Explore some of the ways in which Steinbeck makes the dream of 'livin off the fatta the lan' so revealing?

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readerofbooks eNotes educator| Certified Educator

This is a great question. Living off the fat of the land is a dream in the novella, Of Mice and Men. The fact that it is a dream reveals the aspirations of the migrant works. At the same time, it shows what they do not have. 

Right from the beginning of the story, the men are depicted as alone, alienated, without hope, and without community. Migrant works, usually alone, move from one place to place with no place to call home. They move to survive. In fact, as we examine the men, they do have even have hope for something better. This is why Lennie and George are so different and appealing. Lennie and George have each other and they have a dream to live off the land. When Candy hears of it, he wants to be a part of it. If others heard of it, they would want it as well. 

Hence, the idea of living off the land is a dream for Lennie, George, and other such as Candy. This shows what they do not have and what they aspire to have. Tragically, at the end, they get nothing.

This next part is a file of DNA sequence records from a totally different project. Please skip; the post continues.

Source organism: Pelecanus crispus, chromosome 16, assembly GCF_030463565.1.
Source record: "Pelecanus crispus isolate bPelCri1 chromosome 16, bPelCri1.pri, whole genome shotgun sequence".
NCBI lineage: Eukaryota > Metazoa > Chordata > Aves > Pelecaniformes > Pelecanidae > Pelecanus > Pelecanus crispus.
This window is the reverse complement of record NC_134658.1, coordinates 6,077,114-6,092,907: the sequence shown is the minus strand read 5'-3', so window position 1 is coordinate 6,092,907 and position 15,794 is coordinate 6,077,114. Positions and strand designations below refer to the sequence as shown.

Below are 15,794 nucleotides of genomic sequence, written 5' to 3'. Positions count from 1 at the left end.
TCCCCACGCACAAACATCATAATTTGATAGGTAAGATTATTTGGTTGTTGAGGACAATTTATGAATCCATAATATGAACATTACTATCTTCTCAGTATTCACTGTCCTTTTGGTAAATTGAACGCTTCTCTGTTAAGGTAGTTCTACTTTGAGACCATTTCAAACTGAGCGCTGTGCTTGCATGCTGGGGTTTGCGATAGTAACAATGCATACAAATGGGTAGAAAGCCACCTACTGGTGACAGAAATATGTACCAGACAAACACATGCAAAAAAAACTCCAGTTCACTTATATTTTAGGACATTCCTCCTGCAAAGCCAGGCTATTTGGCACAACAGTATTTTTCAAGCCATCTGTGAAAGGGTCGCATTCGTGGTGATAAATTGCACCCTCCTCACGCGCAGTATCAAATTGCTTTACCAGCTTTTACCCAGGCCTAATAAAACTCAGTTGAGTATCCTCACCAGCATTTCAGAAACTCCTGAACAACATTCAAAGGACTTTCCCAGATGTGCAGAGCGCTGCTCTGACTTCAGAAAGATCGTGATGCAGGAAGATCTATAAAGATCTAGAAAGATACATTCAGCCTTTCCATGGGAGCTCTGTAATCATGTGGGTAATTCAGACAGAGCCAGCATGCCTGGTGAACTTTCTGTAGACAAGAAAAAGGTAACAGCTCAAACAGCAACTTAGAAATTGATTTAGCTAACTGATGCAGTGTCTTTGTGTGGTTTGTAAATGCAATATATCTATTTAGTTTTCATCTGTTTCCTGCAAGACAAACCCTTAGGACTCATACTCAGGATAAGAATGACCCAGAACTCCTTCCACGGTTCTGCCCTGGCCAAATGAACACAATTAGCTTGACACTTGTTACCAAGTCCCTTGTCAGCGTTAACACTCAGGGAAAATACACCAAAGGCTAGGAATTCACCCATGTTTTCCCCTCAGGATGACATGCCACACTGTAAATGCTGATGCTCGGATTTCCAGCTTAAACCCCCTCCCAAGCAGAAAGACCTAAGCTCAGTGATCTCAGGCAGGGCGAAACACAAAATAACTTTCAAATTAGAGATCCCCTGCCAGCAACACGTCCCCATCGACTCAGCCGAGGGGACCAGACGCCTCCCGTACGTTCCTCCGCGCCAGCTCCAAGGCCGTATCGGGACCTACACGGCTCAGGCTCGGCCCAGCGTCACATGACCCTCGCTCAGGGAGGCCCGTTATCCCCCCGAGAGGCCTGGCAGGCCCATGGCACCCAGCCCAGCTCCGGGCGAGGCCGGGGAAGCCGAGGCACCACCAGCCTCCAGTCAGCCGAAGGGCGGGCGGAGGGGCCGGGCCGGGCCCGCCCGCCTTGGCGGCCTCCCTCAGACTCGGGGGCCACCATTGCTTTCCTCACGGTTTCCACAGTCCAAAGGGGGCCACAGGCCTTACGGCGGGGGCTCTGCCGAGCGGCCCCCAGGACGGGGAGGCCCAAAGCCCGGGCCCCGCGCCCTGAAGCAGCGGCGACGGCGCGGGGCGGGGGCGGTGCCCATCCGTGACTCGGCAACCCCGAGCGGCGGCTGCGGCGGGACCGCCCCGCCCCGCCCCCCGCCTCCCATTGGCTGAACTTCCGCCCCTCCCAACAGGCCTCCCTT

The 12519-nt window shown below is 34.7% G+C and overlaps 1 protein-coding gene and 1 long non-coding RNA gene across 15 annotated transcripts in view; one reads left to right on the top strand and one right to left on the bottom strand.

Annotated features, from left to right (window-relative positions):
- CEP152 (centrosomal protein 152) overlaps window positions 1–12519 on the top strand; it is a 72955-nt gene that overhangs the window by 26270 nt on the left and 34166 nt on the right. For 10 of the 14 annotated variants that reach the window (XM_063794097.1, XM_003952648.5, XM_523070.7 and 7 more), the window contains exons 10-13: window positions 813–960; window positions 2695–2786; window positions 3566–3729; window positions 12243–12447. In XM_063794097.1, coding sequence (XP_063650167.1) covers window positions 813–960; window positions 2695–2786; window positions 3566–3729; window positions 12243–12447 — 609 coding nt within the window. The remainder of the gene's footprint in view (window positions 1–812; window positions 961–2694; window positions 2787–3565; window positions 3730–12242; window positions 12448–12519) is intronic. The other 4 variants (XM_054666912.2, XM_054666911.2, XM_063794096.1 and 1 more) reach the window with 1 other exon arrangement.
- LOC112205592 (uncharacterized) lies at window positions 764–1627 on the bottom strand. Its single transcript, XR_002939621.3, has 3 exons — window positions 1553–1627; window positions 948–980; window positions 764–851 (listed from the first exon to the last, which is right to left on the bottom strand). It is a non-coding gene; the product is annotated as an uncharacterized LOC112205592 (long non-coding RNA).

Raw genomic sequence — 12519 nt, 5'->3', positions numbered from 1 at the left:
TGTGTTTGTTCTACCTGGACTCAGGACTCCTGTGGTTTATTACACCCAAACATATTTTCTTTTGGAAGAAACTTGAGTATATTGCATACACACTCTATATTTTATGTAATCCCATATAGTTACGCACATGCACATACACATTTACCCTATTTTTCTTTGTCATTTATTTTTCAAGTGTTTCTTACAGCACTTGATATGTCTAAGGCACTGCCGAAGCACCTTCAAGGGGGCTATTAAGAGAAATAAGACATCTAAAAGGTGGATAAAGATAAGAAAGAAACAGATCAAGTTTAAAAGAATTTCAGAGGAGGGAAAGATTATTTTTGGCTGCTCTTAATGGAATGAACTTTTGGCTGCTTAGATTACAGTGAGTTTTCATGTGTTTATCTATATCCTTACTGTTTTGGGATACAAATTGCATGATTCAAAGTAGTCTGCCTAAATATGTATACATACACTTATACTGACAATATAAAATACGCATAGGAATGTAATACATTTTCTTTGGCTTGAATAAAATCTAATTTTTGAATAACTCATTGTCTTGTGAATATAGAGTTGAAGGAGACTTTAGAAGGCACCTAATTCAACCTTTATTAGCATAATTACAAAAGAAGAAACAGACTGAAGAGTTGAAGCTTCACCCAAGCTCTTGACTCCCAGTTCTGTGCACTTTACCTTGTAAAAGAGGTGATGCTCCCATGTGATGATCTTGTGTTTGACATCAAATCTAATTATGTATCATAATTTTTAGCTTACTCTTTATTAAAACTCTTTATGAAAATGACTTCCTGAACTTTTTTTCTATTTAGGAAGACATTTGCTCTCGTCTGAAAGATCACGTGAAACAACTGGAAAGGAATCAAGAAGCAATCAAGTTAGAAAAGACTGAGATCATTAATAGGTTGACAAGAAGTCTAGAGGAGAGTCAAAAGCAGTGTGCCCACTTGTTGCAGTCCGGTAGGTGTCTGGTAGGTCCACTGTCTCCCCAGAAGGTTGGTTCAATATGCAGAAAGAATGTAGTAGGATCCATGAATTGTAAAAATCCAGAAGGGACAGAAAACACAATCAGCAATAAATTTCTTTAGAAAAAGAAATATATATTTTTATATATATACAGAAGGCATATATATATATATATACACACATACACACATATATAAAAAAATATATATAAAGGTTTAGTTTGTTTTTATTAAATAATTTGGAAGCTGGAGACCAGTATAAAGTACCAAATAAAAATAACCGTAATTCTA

Here are the words of the text - Lennie and George's heaven:

“O.K. Someday—we’re gonna get the jack together and we’re gonna have a little house and a couple of acres an’ a cow and some pigs and—" “An’ live off the fatta the lan’,” Lennie shouted. “An’ have rabbits. Go on, George! Tell about what we’re gonna have in the garden and about the rabbits in the cages and about the rain in the winter and the stove, and how thick the cream is on the milk like you can hardly cut it. Tell about that, George.” “Why’n’t you do it yourself? You know all of it."

“No . . . . you tell it. It ain’t the same if I tell it. Go on . . . . George. How I get to tend the rabbits."

“Well,” said George, “we’ll have a big vegetable patch and a rabbit hutch and chickens. And when it rains in the winter, we’ll just say the hell with goin’ to work, and we’ll build up a fire in the stove and set around it an’ listen to the rain comin’ down on the roof—Nuts!” He took out his pocket knife. “I ain’t got time for no more.” He drove his knife through the top of one of the bean cans, sawed out the top and passed the can to Lennie. Then he opened a second can. From his side pocket he brought out two spoons and passed one of them to Lennie.

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Of Mice and Men

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